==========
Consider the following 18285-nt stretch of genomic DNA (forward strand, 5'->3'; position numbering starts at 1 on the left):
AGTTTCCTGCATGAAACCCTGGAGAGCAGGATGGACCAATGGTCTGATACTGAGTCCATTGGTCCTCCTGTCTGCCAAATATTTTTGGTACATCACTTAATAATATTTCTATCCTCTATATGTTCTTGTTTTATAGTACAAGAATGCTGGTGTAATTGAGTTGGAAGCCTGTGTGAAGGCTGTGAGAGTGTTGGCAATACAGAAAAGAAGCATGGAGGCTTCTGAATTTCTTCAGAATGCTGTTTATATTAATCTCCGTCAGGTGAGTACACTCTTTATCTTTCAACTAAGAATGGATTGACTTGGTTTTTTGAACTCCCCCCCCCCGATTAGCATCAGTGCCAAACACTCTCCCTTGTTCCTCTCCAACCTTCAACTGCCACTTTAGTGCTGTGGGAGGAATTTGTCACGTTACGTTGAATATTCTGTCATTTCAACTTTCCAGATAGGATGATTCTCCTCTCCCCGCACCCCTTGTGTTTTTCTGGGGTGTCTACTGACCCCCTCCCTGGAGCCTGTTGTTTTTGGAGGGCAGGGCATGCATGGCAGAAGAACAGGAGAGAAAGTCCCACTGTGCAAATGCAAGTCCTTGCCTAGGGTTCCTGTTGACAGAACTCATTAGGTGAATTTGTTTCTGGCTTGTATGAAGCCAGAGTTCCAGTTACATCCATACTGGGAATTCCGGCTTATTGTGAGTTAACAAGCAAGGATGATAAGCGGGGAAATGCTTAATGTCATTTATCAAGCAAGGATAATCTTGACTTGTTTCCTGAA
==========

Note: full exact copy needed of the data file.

Consider the following 18285-nt stretch of genomic DNA (forward strand, 5'->3'; position numbering starts at 1 on the left):
AGTTTCCTGCATGAAACCCTGGAGAGCAGGATGGACCAATGGTCTGATACTGAGTCCATTGGTCCTCCTGTCTGCCAAATATTTTTGGTACATCACTTAATAATATTTCTATCCTCTATATGTTCTTGTTTTATAGTACAAGAATGCTGGTGTAATTGAGTTGGAAGCCTGTGTGAAGGCTGTGAGAGTGTTGGCAATACAGAAAAGAAGCATGGAGGCTTCTGAATTTCTTCAGAATGCTGTTTATATTAATCTCCGTCAGGTGAGTACACTCTTTATCTTTCAACTAAGAATGGATTGACTTGGTTTTTTGAACTCCCCCCCCCCGATTAGCATCAGTGCCAAACACTCTCCCTTGTTCCTCTCCAACCTTCAACTGCCACTTTAGTGCTGTGGGAGGAATTTGTCACGTTACGTTGAATATTCTGTCATTTCAACTTTCCAGATAGGATGATTCTCCTCTCCCCGCACCCCTTGTGTTTTTCTGGGGTGTCTACTGACCCCCTCCCTGGAGCCTGTTGTTTTTGGAGGGCAGGGCATGCATGGCAGAAGAACAGGAGAGAAAGTCCCACTGTGCAAATGCAAGTCCTTGCCTAGGGTTCCTGTTGACAGAACTCATTAGGTGAATTTGTTTCTGGCTTGTATGAAGCCAGAGTTCCAGTTACATCCATACTGGGAATTCCGGCTTATTGTGAGTTAACAAGCAAGGATGATAAGCGGGGAAATGCTTAATGTCATTTATCAAGCAAGGATAATCTTGACTTGTTTCCTGAA